In the month since Hurricane Katrina sparked one of the quickest and most widespread diasporas in American history, the Charlotte region gained hundreds, possibly thousands of new residents. Here, far from the decadent splendor of New Orleans, far from the homes these people were reluctant or unable to leave voluntarily, they are expected to establish new lives. Their homes ruined by floodwaters, many lifetimes' worth of belongings destroyed, Charlotte's new residents are expected to find jobs, learn in schools, shop for groceries and make friends.
One thing is for sure: The effort to help evacuees is unlike anything Charlotte has experienced. About 600 evacuees have sought housing here, according to Charlotte-Mecklenburg Police estimates. Project TASK, a coalition formed by social service, religious and government groups, is trying to determine how many new residents are spread throughout the area. Spokesman Michael Andrews estimates the number could be between 1,000 and 4,000 people.
In a county of more than 800,000 people, that's not necessarily a hard number to absorb. Recent years have seen many more people flock to the area -- in 2002, for example, Mecklenburg County's population grew by more than 8,600 residents. But most of those new residents probably brought with them at least a toothbrush.
Daria Mouton, a 30-year-old cook's assistant from New Orleans, brought more than a toothbrush, but hardly everything she owned. She arrived in Charlotte with more than a dozen family members and friends who fled before the storm hit. After Mouton's mom returns to Louisiana to inspect the damage, they'll decide whether to return home or start anew in Charlotte. "As far as we know, there's nothing really to go back to," she said.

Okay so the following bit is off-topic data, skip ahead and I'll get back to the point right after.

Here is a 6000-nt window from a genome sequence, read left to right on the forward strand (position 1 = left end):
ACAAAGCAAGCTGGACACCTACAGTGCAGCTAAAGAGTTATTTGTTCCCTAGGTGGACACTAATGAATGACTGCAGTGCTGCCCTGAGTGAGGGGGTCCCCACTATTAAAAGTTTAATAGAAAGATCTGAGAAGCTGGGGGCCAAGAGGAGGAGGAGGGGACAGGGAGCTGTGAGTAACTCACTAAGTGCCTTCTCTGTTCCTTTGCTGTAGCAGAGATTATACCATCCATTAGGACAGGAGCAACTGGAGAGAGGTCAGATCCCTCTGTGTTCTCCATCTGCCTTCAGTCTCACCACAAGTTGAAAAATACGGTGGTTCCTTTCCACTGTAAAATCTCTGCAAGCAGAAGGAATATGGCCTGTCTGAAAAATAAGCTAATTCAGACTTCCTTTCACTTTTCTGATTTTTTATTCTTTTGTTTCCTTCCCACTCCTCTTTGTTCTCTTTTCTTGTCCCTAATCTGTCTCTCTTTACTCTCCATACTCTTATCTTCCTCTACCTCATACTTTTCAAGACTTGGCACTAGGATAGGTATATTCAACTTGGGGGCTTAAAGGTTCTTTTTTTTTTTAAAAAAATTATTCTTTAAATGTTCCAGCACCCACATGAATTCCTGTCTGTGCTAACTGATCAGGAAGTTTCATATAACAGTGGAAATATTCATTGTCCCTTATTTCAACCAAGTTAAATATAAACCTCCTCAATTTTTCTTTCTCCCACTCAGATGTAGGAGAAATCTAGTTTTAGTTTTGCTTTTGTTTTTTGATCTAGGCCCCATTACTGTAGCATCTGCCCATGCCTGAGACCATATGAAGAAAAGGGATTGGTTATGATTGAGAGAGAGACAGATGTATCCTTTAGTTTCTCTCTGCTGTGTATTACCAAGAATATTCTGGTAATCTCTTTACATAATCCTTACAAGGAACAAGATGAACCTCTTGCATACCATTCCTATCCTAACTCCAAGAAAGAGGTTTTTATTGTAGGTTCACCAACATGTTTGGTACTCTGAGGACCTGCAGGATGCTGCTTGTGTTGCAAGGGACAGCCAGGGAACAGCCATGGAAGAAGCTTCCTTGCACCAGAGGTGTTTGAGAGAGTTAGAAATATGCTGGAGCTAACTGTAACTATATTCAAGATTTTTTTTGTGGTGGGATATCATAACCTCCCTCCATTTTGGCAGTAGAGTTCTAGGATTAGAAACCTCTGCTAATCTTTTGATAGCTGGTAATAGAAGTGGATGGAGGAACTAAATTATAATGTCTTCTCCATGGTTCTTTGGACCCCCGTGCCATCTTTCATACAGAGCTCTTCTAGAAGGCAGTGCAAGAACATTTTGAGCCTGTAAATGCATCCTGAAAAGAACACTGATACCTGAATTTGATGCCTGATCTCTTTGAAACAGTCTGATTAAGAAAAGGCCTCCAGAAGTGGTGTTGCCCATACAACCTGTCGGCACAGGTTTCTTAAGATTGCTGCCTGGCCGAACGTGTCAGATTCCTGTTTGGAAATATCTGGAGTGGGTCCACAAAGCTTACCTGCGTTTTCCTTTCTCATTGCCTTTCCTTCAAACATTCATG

Helping so many new residents is an unprecedented task for Charlotte, says Andrews. "Just getting those people services was a challenge. . .in an already somewhat overburdened social service system," he said.
So far, no comprehensive database is tracking the evacuees or assessing their needs, though Project TASK (Transitional Assistance to Survivors of Katrina) is now trying to do that by compiling records from the Federal Emergency Management Agency, the Red Cross and various faith groups.
"We want to be sure that if you're here in Charlotte, everything you need is taken care of," said Kay Carter, executive director of Second Harvest Food Bank of Metrolina and member of Project TASK.
Ellen Scarborough, a Red Cross volunteer, said her agency doesn't track the evacuees after they sign out from the Charlotte Coliseum, though help is available at the agency's Park Road office. Before the Coliseum closed earlier this month, 1,041 people stayed at there at least one night.
The Salvation Army moved people left at the Coliseum to its shelter on Clanton Road. Army spokesman Jim Price said it's seeking permanent or semi-permanent homes for 131 evacuees (some of whom could return home), and has already placed more than 100 people.